Currency Volatility Reaches 1-Month High as Traders Await Yellen

  • Fed's Williams sees gradual hikes as U.S. economy on track
  • Dollar little changed versus euro, yen before Fed chair speech

Volatility in the $5.3 trillion-a-day currency market reached the highest level in a month as traders awaited signals from Federal Reserve Chair Janet Yellen about the central bank’s interest-rate path.

The dollar fluctuated against the euro and the yen as Yellen may provide more clarity about how she sees the economy in a speech Tuesday. Her remarks follow comments from several other policy makers, most recently Federal Reserve Bank of San Francisco President John Williams, who repeated that the central bank will raise interest rates at a gradual pace.

"The market’s waiting to see which side of the divide Yellen comes on" with regard to interest-rate increases, said Steven Englander, Citigroup’s New York-based global head of Group-of-10 currency strategy. “Everyone walked away from the Federal Open Market Committee saying, ‘this is a really dovish Fed,’ and then you have a string of Fed people sounding more hawkish.”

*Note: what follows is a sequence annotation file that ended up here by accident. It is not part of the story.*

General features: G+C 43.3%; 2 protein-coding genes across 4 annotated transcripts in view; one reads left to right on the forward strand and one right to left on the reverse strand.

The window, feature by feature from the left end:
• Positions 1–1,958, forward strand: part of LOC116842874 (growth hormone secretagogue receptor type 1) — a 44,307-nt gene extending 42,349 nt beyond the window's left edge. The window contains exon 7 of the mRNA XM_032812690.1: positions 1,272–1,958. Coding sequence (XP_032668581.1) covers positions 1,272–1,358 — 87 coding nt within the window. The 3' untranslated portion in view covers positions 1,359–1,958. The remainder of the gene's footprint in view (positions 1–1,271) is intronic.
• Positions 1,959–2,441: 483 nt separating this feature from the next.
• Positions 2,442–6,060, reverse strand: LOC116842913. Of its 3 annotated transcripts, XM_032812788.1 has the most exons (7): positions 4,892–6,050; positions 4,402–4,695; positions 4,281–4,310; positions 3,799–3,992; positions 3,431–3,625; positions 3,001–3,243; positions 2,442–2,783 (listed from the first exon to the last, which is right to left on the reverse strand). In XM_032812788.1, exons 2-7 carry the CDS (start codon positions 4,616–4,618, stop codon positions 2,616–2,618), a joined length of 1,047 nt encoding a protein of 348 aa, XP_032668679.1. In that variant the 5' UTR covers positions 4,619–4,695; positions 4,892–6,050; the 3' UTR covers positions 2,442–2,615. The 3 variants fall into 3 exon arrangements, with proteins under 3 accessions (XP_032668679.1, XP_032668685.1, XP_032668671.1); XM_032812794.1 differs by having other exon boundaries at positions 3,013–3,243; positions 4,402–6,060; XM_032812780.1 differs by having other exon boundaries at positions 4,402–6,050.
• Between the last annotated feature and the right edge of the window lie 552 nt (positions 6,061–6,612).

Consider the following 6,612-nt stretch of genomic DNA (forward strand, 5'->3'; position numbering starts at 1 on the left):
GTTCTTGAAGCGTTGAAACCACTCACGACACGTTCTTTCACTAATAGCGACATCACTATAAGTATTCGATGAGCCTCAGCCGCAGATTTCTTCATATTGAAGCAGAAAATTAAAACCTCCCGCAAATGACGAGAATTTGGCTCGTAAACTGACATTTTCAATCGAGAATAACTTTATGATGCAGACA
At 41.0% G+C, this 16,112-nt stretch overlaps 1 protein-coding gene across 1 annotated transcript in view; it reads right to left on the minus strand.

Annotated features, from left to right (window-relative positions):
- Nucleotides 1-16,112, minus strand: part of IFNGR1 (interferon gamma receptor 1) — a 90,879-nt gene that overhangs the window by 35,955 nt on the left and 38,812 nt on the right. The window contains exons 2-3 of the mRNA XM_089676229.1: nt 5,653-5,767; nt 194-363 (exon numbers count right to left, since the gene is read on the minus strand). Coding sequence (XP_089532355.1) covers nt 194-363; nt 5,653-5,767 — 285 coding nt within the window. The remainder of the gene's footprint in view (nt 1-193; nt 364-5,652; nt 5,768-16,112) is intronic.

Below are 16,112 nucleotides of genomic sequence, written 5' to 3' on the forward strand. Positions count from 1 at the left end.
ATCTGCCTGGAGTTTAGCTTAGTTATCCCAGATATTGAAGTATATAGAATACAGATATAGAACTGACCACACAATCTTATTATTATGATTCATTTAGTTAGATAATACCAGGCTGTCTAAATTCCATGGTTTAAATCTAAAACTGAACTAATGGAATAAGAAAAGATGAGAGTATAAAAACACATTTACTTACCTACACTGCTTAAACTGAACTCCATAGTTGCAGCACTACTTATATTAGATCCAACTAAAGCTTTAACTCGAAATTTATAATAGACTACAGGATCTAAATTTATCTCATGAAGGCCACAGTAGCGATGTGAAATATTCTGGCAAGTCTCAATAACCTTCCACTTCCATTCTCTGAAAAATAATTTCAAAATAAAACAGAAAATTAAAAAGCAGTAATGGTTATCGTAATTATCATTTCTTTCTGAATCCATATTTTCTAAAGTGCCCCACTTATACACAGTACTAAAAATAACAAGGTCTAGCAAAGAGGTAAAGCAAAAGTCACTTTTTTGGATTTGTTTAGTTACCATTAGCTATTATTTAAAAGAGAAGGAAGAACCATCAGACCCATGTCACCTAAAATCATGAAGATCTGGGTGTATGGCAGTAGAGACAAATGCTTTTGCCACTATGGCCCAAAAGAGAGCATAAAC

The dollar’s resilience may depend on how the economy weathers turbulence from overseas. The currency has slumped more than 4 percent since the end of January on speculation U.S. policy makers will refrain from tightening rates amid a dimming outlook for global growth.

A JPMorgan gauge of foreign-exchange price swings was steady at 11.46percent as of 9:58 a.m. in New York, the highest since Feb. 29 on a closing basis.

The dollar was little changed at $1.1204 per euro and 113.42 yen. The Bloomberg Dollar Spot Index, which tracks the greenback versus 10 peers, was stable after sliding 0.4 percent Monday.

Traders put the probability of the Fed raising rates at its June meeting at 33 percent, down from 46 percent a week ago, according to data compiled by Bloomberg. The calculation assumes the effective fed funds rate will average 0.625 percent after the central bank’s next increase.

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